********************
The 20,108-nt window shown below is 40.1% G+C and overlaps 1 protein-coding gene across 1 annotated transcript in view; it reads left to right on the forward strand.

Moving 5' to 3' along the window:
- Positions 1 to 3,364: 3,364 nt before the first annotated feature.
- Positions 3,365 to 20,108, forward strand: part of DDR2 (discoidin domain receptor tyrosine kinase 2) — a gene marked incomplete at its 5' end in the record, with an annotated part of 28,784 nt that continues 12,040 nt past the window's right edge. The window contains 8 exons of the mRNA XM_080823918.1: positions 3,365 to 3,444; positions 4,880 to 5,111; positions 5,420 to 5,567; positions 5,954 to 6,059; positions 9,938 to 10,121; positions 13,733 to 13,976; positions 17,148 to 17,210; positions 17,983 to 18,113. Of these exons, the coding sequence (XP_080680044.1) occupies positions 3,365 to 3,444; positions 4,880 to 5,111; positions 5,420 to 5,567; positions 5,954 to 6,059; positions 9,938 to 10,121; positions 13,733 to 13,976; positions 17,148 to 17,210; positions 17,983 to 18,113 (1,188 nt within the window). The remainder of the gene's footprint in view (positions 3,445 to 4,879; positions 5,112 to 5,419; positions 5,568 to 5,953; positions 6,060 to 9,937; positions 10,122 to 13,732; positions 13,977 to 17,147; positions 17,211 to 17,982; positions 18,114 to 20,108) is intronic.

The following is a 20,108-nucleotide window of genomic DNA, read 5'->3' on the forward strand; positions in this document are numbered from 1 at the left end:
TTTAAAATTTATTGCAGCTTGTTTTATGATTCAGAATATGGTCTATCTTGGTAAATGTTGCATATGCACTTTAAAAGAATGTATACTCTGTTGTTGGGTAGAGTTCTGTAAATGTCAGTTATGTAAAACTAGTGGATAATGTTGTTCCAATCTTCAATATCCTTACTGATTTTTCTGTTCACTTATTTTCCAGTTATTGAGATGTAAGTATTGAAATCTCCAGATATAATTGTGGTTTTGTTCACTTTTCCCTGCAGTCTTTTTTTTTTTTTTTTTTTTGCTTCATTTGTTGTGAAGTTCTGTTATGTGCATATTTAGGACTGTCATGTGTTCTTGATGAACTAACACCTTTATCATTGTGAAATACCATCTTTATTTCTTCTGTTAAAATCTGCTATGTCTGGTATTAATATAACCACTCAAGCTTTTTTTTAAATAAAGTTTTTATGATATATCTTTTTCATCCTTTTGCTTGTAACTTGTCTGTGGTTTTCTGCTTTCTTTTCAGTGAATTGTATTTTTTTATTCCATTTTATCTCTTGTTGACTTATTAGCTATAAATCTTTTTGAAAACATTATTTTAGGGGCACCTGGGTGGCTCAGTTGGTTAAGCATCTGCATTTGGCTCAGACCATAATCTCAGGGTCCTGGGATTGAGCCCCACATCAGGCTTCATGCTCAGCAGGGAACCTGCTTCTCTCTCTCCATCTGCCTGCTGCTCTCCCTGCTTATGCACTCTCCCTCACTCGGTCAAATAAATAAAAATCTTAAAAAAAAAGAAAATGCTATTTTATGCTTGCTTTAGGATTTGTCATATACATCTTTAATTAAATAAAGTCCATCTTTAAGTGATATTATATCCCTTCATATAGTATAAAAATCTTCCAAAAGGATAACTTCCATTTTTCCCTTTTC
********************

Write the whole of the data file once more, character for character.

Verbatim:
The 20,108-nt window shown below is 40.1% G+C and overlaps 1 protein-coding gene across 1 annotated transcript in view; it reads left to right on the forward strand.

Moving 5' to 3' along the window:
- Positions 1 to 3,364: 3,364 nt before the first annotated feature.
- Positions 3,365 to 20,108, forward strand: part of DDR2 (discoidin domain receptor tyrosine kinase 2) — a gene marked incomplete at its 5' end in the record, with an annotated part of 28,784 nt that continues 12,040 nt past the window's right edge. The window contains 8 exons of the mRNA XM_080823918.1: positions 3,365 to 3,444; positions 4,880 to 5,111; positions 5,420 to 5,567; positions 5,954 to 6,059; positions 9,938 to 10,121; positions 13,733 to 13,976; positions 17,148 to 17,210; positions 17,983 to 18,113. Of these exons, the coding sequence (XP_080680044.1) occupies positions 3,365 to 3,444; positions 4,880 to 5,111; positions 5,420 to 5,567; positions 5,954 to 6,059; positions 9,938 to 10,121; positions 13,733 to 13,976; positions 17,148 to 17,210; positions 17,983 to 18,113 (1,188 nt within the window). The remainder of the gene's footprint in view (positions 3,445 to 4,879; positions 5,112 to 5,419; positions 5,568 to 5,953; positions 6,060 to 9,937; positions 10,122 to 13,732; positions 13,977 to 17,147; positions 17,211 to 17,982; positions 18,114 to 20,108) is intronic.

The following is a 20,108-nucleotide window of genomic DNA, read 5'->3' on the forward strand; positions in this document are numbered from 1 at the left end:
TTTAAAATTTATTGCAGCTTGTTTTATGATTCAGAATATGGTCTATCTTGGTAAATGTTGCATATGCACTTTAAAAGAATGTATACTCTGTTGTTGGGTAGAGTTCTGTAAATGTCAGTTATGTAAAACTAGTGGATAATGTTGTTCCAATCTTCAATATCCTTACTGATTTTTCTGTTCACTTATTTTCCAGTTATTGAGATGTAAGTATTGAAATCTCCAGATATAATTGTGGTTTTGTTCACTTTTCCCTGCAGTCTTTTTTTTTTTTTTTTTTTTGCTTCATTTGTTGTGAAGTTCTGTTATGTGCATATTTAGGACTGTCATGTGTTCTTGATGAACTAACACCTTTATCATTGTGAAATACCATCTTTATTTCTTCTGTTAAAATCTGCTATGTCTGGTATTAATATAACCACTCAAGCTTTTTTTTAAATAAAGTTTTTATGATATATCTTTTTCATCCTTTTGCTTGTAACTTGTCTGTGGTTTTCTGCTTTCTTTTCAGTGAATTGTATTTTTTTATTCCATTTTATCTCTTGTTGACTTATTAGCTATAAATCTTTTTGAAAACATTATTTTAGGGGCACCTGGGTGGCTCAGTTGGTTAAGCATCTGCATTTGGCTCAGACCATAATCTCAGGGTCCTGGGATTGAGCCCCACATCAGGCTTCATGCTCAGCAGGGAACCTGCTTCTCTCTCTCCATCTGCCTGCTGCTCTCCCTGCTTATGCACTCTCCCTCACTCGGTCAAATAAATAAAAATCTTAAAAAAAAAGAAAATGCTATTTTATGCTTGCTTTAGGATTTGTCATATACATCTTTAATTAAATAAAGTCCATCTTTAAGTGATATTATATCCCTTCATATAGTATAAAAATCTTCCAAAAGGATAACTTCCATTTTTCCCTTTTC